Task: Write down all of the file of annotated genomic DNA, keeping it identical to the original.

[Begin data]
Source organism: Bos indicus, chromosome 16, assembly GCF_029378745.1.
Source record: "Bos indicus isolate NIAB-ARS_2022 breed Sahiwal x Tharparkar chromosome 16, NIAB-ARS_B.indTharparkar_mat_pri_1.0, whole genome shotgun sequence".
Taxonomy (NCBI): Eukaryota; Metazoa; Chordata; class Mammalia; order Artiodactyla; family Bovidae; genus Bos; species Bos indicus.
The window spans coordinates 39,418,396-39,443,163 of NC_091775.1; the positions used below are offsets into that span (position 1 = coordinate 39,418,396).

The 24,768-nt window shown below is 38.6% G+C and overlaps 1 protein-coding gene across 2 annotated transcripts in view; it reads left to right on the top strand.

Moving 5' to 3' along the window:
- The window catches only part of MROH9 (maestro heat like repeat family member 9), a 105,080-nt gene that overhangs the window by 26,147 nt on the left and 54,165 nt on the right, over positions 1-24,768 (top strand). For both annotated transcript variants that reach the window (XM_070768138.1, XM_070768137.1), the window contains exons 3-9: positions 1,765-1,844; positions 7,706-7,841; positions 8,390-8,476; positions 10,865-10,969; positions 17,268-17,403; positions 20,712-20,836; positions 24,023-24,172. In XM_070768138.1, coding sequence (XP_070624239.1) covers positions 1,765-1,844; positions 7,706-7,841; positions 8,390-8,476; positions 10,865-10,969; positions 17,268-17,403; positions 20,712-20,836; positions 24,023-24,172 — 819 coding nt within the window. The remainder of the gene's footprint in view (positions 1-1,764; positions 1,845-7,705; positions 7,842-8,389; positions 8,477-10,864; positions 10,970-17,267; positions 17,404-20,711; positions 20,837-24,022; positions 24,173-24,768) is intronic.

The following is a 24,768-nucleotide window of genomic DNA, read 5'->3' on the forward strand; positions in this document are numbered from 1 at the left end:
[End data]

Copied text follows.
Source organism: Bos indicus, chromosome 16, assembly GCF_029378745.1.
Source record: "Bos indicus isolate NIAB-ARS_2022 breed Sahiwal x Tharparkar chromosome 16, NIAB-ARS_B.indTharparkar_mat_pri_1.0, whole genome shotgun sequence".
Taxonomy (NCBI): Eukaryota; Metazoa; Chordata; class Mammalia; order Artiodactyla; family Bovidae; genus Bos; species Bos indicus.
The window spans coordinates 39,418,396-39,443,163 of NC_091775.1; the positions used below are offsets into that span (position 1 = coordinate 39,418,396).

The 24,768-nt window shown below is 38.6% G+C and overlaps 1 protein-coding gene across 2 annotated transcripts in view; it reads left to right on the top strand.

Moving 5' to 3' along the window:
- The window catches only part of MROH9 (maestro heat like repeat family member 9), a 105,080-nt gene that overhangs the window by 26,147 nt on the left and 54,165 nt on the right, over positions 1-24,768 (top strand). For both annotated transcript variants that reach the window (XM_070768138.1, XM_070768137.1), the window contains exons 3-9: positions 1,765-1,844; positions 7,706-7,841; positions 8,390-8,476; positions 10,865-10,969; positions 17,268-17,403; positions 20,712-20,836; positions 24,023-24,172. In XM_070768138.1, coding sequence (XP_070624239.1) covers positions 1,765-1,844; positions 7,706-7,841; positions 8,390-8,476; positions 10,865-10,969; positions 17,268-17,403; positions 20,712-20,836; positions 24,023-24,172 — 819 coding nt within the window. The remainder of the gene's footprint in view (positions 1-1,764; positions 1,845-7,705; positions 7,842-8,389; positions 8,477-10,864; positions 10,970-17,267; positions 17,404-20,711; positions 20,837-24,022; positions 24,173-24,768) is intronic.

The following is a 24,768-nucleotide window of genomic DNA, read 5'->3' on the forward strand; positions in this document are numbered from 1 at the left end: